|Abstract:||An important application of the Global Navigation Satellite System (GNSS) in space is the precise orbit determination (POD) of satellites, particularly that of Low-Earth Orbit (LEO) satellites. There are hundreds of LEO satellites currently in orbit; and, in the near future, the number of the LEO satellites will very likely reach into the thousands. How to efficiently and precisely determine the orbits of a larger number of satellites to satisfy mission accuracy and time requirements will become a challenging problem. Currently, GNSS-based POD of LEO satellites can be performed using either undifferenced (UD) or double-differenced (DD) observations. The main distinction between DD and UD POD involves the use of clocks and reference receivers. The UD POD requires both precise GNSS satellite orbits and clocks; while the DD POD requires not only the precise orbits, but also reference stations. Therefore, GNSS-based LEO POD is conventionally based on either global ground stations or precise GNSS clocks – both of which being inconvenient – for near real-time or real-time data processing. Because of this inconvenience, we investigated the feasibility of achieving adequate GNSSbased POD of LEO satellites without use of reference stations and precise GNSS clocks. Precise GNSS satellite orbits can be easily predicted in a certain time period. Conversely, precise clocks are very difficult to predict. The use of DD observations can avoid such a clock problem, which is particularly important for near real-time and real-time data processing. However, if the DD observations are performed by two GNSS satellites and two LEO satellites without global ground stations, only the precise relative (not absolute) orbits can be determined. What would happen if the DD observations are based on more than two LEO satellites, or perhaps a network of LEO satellites? To answer this question, this paper describes our findings regarding how well the LEO satellite orbits can be determined using DD measurements from a network of 36 LEO satellites that fly in the same inclination and plane with nearly the same separations. Also described is our proposed approach, including verification of it using simulated data. The results show that orbit accuracy at the centimeter level can be achieved, and is improved with the increment of LEO satellite number. Based on the proposed approach for near real-time and real time data processing, we conclude that the orbits -- both absolute and relative precise – for LEO satellites can be determined without use of global reference stations and precise GNSS clocks.|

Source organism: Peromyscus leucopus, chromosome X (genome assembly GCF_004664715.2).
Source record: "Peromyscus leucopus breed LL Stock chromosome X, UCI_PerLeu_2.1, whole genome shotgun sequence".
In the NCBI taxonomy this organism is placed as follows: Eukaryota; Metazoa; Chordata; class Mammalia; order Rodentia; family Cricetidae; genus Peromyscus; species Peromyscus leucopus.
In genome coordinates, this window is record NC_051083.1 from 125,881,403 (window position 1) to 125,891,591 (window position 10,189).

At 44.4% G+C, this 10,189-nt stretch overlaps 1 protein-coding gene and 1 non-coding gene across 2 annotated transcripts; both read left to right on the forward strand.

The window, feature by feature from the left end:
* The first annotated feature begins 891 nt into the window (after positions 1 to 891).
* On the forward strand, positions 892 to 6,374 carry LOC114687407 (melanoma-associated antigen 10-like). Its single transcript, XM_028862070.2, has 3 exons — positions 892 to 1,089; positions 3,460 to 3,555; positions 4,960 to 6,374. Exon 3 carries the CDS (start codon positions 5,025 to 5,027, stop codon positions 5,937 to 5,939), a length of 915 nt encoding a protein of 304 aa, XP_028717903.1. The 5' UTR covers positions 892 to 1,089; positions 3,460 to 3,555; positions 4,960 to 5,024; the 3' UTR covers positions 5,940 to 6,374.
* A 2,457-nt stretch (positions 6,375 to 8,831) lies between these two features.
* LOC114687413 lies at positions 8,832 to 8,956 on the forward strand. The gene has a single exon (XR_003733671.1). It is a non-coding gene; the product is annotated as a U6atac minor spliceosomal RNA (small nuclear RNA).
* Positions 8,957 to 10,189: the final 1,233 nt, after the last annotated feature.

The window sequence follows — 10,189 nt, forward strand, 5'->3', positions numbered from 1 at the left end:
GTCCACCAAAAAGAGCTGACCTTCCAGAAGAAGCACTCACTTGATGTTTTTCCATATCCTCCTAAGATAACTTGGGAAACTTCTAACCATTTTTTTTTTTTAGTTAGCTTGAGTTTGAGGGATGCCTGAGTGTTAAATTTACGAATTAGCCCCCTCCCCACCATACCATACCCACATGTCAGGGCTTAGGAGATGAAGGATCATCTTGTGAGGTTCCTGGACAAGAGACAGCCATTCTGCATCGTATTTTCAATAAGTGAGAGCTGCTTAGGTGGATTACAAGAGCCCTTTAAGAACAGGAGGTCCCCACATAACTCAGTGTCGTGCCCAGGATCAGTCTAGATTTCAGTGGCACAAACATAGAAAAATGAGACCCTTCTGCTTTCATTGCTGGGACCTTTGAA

Proceedings of the 30th International Technical Meeting of the Satellite Division of The Institute of Navigation (ION GNSS+ 2017)
September 25 - 29, 2017
Oregon Convention Center
|Pages:||1747 - 1753|
|Cite this article:||
Kang, Zhigui, Tapley, Byron, Bettadpur, Sinivas, "GNSS-Based Precise Orbit Determination of LEO Satellites Using Double-Differenced Observations," Proceedings of the 30th International Technical Meeting of the Satellite Division of The Institute of Navigation (ION GNSS+ 2017), Portland, Oregon, September 2017, pp. 1747-1753.
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